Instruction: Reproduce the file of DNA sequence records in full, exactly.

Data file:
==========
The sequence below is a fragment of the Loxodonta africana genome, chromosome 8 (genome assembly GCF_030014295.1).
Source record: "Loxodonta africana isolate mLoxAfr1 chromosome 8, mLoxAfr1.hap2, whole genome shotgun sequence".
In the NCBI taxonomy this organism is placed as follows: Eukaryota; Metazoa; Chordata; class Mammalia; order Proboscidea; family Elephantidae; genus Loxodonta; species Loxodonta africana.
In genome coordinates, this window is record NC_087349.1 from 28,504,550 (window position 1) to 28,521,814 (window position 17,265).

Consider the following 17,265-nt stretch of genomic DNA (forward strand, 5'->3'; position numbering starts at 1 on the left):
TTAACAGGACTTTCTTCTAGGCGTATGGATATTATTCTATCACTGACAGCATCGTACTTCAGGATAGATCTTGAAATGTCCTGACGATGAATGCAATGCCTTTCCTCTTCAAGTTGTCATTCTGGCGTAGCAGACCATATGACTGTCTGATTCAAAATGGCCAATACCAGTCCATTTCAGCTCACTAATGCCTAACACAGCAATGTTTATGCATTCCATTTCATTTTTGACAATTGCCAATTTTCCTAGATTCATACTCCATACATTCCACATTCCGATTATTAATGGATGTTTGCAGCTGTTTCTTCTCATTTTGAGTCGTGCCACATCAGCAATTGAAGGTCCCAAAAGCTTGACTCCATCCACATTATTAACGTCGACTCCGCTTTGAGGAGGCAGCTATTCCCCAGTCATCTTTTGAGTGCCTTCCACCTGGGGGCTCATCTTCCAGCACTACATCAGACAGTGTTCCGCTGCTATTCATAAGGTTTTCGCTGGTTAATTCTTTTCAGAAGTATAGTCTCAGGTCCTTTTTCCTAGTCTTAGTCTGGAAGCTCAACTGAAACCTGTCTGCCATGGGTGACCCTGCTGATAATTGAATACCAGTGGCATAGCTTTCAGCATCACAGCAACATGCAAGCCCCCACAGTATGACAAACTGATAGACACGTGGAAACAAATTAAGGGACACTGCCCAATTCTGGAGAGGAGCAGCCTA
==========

The sequence below is a fragment of the Loxodonta africana genome, chromosome 8 (genome assembly GCF_030014295.1).
Source record: "Loxodonta africana isolate mLoxAfr1 chromosome 8, mLoxAfr1.hap2, whole genome shotgun sequence".
In the NCBI taxonomy this organism is placed as follows: Eukaryota; Metazoa; Chordata; class Mammalia; order Proboscidea; family Elephantidae; genus Loxodonta; species Loxodonta africana.
In genome coordinates, this window is record NC_087349.1 from 28,504,550 (window position 1) to 28,521,814 (window position 17,265).

Consider the following 17,265-nt stretch of genomic DNA (forward strand, 5'->3'; position numbering starts at 1 on the left):
TTAACAGGACTTTCTTCTAGGCGTATGGATATTATTCTATCACTGACAGCATCGTACTTCAGGATAGATCTTGAAATGTCCTGACGATGAATGCAATGCCTTTCCTCTTCAAGTTGTCATTCTGGCGTAGCAGACCATATGACTGTCTGATTCAAAATGGCCAATACCAGTCCATTTCAGCTCACTAATGCCTAACACAGCAATGTTTATGCATTCCATTTCATTTTTGACAATTGCCAATTTTCCTAGATTCATACTCCATACATTCCACATTCCGATTATTAATGGATGTTTGCAGCTGTTTCTTCTCATTTTGAGTCGTGCCACATCAGCAATTGAAGGTCCCAAAAGCTTGACTCCATCCACATTATTAACGTCGACTCCGCTTTGAGGAGGCAGCTATTCCCCAGTCATCTTTTGAGTGCCTTCCACCTGGGGGCTCATCTTCCAGCACTACATCAGACAGTGTTCCGCTGCTATTCATAAGGTTTTCGCTGGTTAATTCTTTTCAGAAGTATAGTCTCAGGTCCTTTTTCCTAGTCTTAGTCTGGAAGCTCAACTGAAACCTGTCTGCCATGGGTGACCCTGCTGATAATTGAATACCAGTGGCATAGCTTTCAGCATCACAGCAACATGCAAGCCCCCACAGTATGACAAACTGATAGACACGTGGAAACAAATTAAGGGACACTGCCCAATTCTGGAGAGGAGCAGCCTA